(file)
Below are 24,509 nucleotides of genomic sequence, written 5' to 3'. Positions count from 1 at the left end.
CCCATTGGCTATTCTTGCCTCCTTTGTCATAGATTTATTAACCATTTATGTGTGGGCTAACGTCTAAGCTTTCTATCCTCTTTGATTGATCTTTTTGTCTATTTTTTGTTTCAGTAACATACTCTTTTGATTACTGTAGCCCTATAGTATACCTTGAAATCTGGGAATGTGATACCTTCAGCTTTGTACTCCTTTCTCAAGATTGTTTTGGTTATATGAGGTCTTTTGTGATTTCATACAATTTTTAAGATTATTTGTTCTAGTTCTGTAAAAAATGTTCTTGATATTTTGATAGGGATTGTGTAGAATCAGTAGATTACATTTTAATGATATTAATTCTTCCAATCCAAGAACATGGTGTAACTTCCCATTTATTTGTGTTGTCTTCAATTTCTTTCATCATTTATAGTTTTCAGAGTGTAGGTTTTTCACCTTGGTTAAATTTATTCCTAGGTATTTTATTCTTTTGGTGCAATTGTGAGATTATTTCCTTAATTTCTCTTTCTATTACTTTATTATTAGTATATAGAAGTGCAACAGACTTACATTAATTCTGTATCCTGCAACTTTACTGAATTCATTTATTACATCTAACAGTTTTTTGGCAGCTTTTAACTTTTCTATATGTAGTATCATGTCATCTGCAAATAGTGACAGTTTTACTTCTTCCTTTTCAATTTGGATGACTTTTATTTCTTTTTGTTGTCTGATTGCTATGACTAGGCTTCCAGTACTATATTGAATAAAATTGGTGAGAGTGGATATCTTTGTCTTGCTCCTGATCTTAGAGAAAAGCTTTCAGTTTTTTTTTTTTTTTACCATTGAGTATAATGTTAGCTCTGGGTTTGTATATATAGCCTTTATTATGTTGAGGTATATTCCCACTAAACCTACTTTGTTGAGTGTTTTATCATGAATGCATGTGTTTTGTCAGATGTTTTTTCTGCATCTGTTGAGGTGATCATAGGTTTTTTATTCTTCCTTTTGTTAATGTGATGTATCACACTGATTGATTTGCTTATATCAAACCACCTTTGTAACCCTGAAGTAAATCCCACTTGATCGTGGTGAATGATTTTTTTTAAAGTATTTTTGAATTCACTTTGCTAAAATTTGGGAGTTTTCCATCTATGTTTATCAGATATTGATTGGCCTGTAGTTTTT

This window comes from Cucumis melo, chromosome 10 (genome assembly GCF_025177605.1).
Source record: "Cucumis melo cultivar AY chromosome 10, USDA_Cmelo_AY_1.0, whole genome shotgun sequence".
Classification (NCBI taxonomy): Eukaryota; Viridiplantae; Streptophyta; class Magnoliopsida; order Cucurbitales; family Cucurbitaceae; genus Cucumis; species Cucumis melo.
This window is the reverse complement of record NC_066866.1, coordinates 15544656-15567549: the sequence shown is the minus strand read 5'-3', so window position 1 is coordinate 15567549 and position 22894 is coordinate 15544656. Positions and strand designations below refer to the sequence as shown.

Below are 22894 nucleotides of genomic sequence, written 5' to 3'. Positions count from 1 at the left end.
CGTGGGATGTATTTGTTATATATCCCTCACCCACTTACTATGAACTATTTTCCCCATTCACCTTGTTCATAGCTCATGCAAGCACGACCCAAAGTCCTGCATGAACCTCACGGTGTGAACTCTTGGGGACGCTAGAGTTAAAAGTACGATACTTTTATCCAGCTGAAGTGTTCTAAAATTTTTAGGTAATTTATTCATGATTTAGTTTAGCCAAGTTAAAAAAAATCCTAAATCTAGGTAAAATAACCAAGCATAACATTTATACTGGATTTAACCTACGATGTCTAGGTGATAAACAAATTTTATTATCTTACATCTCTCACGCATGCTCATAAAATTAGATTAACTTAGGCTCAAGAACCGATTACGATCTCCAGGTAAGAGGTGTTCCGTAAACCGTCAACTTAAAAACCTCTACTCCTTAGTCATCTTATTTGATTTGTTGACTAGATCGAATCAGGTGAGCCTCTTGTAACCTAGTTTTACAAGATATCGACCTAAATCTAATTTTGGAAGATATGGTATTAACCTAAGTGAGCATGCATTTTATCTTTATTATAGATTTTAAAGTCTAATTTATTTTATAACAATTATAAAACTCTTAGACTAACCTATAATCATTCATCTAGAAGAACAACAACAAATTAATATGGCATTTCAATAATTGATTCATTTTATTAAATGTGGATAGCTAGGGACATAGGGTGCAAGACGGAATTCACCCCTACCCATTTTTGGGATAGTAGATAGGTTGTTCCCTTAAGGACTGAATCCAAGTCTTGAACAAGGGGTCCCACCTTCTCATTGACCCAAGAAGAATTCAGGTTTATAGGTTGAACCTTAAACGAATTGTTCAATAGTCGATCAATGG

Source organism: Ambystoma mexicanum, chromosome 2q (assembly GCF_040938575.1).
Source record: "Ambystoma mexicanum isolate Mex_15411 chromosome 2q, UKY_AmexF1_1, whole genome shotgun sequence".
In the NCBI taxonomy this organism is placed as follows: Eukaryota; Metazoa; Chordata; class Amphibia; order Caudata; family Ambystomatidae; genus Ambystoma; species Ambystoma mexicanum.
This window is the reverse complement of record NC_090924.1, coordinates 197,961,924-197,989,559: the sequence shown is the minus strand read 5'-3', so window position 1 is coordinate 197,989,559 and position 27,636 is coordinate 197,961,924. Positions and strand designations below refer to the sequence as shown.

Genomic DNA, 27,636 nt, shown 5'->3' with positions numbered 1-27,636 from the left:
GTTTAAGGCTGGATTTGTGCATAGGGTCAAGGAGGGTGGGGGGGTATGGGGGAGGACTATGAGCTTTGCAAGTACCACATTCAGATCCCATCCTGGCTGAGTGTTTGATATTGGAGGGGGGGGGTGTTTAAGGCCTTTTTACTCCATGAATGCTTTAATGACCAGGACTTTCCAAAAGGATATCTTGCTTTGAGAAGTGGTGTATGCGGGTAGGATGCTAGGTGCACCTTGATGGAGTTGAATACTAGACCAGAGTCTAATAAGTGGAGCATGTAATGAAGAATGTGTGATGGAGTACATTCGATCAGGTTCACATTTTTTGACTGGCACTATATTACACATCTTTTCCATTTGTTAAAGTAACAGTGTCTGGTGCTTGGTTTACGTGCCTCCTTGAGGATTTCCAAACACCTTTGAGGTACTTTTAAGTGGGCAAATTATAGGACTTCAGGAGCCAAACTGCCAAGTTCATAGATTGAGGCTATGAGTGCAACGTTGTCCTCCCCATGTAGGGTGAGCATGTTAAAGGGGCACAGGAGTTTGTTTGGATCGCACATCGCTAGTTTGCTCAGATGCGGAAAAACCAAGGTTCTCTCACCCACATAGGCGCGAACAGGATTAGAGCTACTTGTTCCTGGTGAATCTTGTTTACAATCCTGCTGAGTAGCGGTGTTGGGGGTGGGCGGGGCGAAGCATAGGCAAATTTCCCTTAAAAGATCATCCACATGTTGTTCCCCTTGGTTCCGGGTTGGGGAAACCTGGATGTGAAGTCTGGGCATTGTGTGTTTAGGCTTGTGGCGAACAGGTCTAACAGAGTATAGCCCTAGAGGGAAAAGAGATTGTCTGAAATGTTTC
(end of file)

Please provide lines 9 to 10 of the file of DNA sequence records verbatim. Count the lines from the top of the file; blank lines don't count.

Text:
Source organism: Ambystoma mexicanum, chromosome 2q (assembly GCF_040938575.1).
Source record: "Ambystoma mexicanum isolate Mex_15411 chromosome 2q, UKY_AmexF1_1, whole genome shotgun sequence".